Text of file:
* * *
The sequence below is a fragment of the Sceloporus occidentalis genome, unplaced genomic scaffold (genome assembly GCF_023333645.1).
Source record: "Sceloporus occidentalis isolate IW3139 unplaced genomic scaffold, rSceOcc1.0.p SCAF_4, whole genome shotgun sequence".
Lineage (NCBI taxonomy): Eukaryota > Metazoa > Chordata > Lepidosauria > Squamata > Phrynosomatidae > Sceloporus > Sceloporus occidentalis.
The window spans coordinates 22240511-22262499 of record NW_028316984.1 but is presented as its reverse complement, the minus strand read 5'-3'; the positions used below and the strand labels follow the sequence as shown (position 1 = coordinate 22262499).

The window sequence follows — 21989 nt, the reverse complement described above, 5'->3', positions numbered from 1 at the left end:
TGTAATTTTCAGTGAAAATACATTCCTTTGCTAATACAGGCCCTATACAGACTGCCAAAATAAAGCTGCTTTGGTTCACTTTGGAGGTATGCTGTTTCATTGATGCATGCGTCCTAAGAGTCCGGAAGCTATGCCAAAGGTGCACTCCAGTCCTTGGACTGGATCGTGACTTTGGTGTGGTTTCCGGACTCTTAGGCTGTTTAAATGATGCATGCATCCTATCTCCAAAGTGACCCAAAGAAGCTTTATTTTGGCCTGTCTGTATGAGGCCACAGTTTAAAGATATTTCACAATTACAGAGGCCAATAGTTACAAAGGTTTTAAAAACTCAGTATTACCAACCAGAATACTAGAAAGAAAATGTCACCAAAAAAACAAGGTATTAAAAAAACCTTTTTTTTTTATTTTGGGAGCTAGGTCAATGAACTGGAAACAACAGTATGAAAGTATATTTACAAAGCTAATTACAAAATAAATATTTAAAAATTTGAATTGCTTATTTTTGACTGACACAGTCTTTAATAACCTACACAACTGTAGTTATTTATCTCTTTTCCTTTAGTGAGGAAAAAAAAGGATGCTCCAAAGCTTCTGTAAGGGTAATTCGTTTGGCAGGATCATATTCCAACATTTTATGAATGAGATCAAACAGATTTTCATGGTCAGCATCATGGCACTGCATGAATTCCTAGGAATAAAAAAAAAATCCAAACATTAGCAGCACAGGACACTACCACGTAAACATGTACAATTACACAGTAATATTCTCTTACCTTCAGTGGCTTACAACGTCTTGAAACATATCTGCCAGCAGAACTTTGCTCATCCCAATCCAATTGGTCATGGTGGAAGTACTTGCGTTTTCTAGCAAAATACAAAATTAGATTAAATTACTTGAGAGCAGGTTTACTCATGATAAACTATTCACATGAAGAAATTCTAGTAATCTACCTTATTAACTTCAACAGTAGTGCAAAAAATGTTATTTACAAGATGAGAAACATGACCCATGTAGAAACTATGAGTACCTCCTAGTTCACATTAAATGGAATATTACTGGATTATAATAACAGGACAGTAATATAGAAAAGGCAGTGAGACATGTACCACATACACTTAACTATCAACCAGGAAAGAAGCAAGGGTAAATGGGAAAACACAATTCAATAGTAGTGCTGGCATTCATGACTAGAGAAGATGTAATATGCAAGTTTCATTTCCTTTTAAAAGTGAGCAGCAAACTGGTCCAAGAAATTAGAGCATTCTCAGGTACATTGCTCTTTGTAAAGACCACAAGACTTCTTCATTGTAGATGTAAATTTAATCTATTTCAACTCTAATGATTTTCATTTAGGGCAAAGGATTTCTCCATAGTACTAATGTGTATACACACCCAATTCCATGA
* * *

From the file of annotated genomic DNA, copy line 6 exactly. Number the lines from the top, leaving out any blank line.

TGTAATTTTCAGTGAAAATACATTCCTTTGCTAATACAGGCCCTATACAGACTGCCAAAATAAAGCTGCTTTGGTTCACTTTGGAGGTATGCTGTTTCATTGATGCATGCGTCCTAAGAGTCCGGAAGCTATGCCAAAGGTGCACTCCAGTCCTTGGACTGGATCGTGACTTTGGTGTGGTTTCCGGACTCTTAGGCTGTTTAAATGATGCATGCATCCTATCTCCAAAGTGACCCAAAGAAGCTTTATTTTGGCCTGTCTGTATGAGGCCACAGTTTAAAGATATTTCACAATTACAGAGGCCAATAGTTACAAAGGTTTTAAAAACTCAGTATTACCAACCAGAATACTAGAAAGAAAATGTCACCAAAAAAACAAGGTATTAAAAAAACCTTTTTTTTTTATTTTGGGAGCTAGGTCAATGAACTGGAAACAACAGTATGAAAGTATATTTACAAAGCTAATTACAAAATAAATATTTAAAAATTTGAATTGCTTATTTTTGACTGACACAGTCTTTAATAACCTACACAACTGTAGTTATTTATCTCTTTTCCTTTAGTGAGGAAAAAAAAGGATGCTCCAAAGCTTCTGTAAGGGTAATTCGTTTGGCAGGATCATATTCCAACATTTTATGAATGAGATCAAACAGATTTTCATGGTCAGCATCATGGCACTGCATGAATTCCTAGGAATAAAAAAAAAATCCAAACATTAGCAGCACAGGACACTACCACGTAAACATGTACAATTACACAGTAATATTCTCTTACCTTCAGTGGCTTACAACGTCTTGAAACATATCTGCCAGCAGAACTTTGCTCATCCCAATCCAATTGGTCATGGTGGAAGTACTTGCGTTTTCTAGCAAAATACAAAATTAGATTAAATTACTTGAGAGCAGGTTTACTCATGATAAACTATTCACATGAAGAAATTCTAGTAATCTACCTTATTAACTTCAACAGTAGTGCAAAAAATGTTATTTACAAGATGAGAAACATGACCCATGTAGAAACTATGAGTACCTCCTAGTTCACATTAAATGGAATATTACTGGATTATAATAACAGGACAGTAATATAGAAAAGGCAGTGAGACATGTACCACATACACTTAACTATCAACCAGGAAAGAAGCAAGGGTAAATGGGAAAACACAATTCAATAGTAGTGCTGGCATTCATGACTAGAGAAGATGTAATATGCAAGTTTCATTTCCTTTTAAAAGTGAGCAGCAAACTGGTCCAAGAAATTAGAGCATTCTCAGGTACATTGCTCTTTGTAAAGACCACAAGACTTCTTCATTGTAGATGTAAATTTAATCTATTTCAACTCTAATGATTTTCATTTAGGGCAAAGGATTTCTCCATAGTACTAATGTGTATACACACCCAATTCCATGA